Is this PTSD? Your opinions welcome. Scientific question, really.

Survivor3

MyPTSD Pro
Thanks for asking. Shortly I can answer yes, no, yes. But I can make a separate thread about myself later, and get into those questions.



Appreciated, and thanks for contributing. Like @Teasel I went to the NHS website to read up on C-PTSD but didn't find anything on how you need have regular PTSD at core, and then C-PTSD as an overlay. But maybe the NHS have changed their definitions since they published the booklet. Not that it matters much. Some define it this way, others that way. And definitions change over time, and good is that. But regardless of the «whole different books, different schools» thing, I think the definition of C-PTSD as laid out on the English Wikipedia page is useful, as such a definition provide a diagnosis for patients who don't necessarily have single episodes that brought about it all, but rather constantly being outside their window of tolerance. Many fit that pattern.

Here's Wikipedia on C-PTSD:
«In the diagnosis of PTSD, the definition of the stressor event is narrowly limited to life-threatening events, with the implication that these are typically sudden and unexpected events. Complex PTSD vastly widened the definition of potential stressor events by calling them adverse events, and deliberating dropping reference to life-threatening, so that experiences can be included such as neglect, emotional abuse, or living in a war zone without having specifically experienced life-threatening events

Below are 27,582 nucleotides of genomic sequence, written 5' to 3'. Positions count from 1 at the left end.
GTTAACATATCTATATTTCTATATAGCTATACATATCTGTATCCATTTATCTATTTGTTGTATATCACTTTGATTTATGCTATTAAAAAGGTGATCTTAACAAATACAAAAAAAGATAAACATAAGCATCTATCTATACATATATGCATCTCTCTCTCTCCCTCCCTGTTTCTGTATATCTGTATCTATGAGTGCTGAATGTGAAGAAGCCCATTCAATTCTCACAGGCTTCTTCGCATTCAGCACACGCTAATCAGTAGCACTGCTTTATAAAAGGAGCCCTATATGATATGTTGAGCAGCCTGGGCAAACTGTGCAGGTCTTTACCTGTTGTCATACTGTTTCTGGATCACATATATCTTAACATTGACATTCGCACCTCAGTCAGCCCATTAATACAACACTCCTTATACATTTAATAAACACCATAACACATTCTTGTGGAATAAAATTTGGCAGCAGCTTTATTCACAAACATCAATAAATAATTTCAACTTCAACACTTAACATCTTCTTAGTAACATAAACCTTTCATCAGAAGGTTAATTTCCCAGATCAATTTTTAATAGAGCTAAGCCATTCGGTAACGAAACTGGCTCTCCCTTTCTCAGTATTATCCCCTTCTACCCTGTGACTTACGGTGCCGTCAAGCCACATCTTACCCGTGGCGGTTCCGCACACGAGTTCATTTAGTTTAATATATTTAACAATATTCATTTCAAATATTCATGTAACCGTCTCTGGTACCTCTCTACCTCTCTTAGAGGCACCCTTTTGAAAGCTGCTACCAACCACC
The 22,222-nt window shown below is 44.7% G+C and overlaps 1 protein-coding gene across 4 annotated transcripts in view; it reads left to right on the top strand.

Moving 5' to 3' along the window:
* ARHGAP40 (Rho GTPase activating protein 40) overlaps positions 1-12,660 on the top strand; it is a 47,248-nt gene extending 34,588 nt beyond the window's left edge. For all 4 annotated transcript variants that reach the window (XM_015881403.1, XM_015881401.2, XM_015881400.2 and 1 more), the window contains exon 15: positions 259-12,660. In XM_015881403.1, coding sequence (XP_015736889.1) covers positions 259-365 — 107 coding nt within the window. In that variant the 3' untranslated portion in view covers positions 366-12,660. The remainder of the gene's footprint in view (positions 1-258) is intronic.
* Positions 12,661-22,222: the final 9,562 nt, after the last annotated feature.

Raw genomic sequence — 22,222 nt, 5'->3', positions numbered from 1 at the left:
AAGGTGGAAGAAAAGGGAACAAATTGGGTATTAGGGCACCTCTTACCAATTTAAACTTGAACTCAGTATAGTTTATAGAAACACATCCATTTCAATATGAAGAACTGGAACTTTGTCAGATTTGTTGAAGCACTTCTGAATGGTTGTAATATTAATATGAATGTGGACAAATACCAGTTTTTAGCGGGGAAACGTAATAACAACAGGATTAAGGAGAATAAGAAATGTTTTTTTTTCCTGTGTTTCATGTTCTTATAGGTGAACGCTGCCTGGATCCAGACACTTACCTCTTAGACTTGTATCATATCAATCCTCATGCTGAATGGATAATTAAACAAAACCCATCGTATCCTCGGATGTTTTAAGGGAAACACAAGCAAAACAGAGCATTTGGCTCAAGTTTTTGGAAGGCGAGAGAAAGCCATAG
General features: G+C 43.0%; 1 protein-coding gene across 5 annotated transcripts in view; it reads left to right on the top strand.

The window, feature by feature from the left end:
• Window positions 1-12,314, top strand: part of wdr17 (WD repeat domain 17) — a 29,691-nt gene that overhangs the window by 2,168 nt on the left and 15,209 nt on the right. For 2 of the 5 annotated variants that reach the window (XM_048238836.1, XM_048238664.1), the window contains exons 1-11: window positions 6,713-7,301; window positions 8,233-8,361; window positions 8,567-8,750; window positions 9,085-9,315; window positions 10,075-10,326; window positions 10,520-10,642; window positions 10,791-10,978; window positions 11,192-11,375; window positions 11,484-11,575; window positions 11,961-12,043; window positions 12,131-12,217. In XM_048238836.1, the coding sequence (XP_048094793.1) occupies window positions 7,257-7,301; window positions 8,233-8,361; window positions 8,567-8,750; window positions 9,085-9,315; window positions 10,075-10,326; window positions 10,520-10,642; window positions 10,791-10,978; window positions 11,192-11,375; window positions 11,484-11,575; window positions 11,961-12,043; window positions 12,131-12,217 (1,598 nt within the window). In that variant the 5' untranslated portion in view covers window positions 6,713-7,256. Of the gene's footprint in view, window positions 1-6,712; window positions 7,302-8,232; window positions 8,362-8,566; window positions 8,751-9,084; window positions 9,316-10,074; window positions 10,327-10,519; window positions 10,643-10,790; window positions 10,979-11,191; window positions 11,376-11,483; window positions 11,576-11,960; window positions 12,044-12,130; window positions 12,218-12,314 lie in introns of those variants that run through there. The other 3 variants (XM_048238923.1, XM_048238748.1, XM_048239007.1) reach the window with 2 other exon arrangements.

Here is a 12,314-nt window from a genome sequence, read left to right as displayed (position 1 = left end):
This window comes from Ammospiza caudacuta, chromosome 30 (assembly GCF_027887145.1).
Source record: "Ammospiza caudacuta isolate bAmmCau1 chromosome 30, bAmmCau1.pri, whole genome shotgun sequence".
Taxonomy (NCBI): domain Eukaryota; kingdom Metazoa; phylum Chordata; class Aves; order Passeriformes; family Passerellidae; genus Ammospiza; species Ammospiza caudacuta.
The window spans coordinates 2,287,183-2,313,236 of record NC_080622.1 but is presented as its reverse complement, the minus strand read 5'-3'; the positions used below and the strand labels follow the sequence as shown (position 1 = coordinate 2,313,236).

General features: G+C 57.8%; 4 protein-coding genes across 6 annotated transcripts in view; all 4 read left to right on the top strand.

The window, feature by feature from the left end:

Regardless of whether that definition will change later, I still think it's useful to have the umbrella term «FFF disorders» handy, as the circumstances that may being about C-PTSD looks very much like a it's prolonged FFF-response. So it's a relative of PTSD, I would say, even if C-PTSD would fall out of the diagnosis manuals, or have it's name changed.
if you haven't suffered from life threatening trauma or sexual abuse, how do you have PTSD?
 

Movingforward10

MyPTSD Pro
Hi @Gibson , your original question is "is this PTSD?". Are you asking if you have PTSD?
Or are you querying a diagnosis you have?
Best place to do that is with your doctors.

Debating criteria for diagnosis isn't going to do anything here in terms of making changes. Unless you work in the field of mental health and have influence in how things are diagnosed?

You can see that people in this forum know a lot of many things about PTSD and other related diagnoses. A very knowledgeable crowd that I have learnt a lot from. Are your questions here to learn things from other people? Or are you asking questions so that you yourself can give the answers and aren't actually asking people questions for their responses?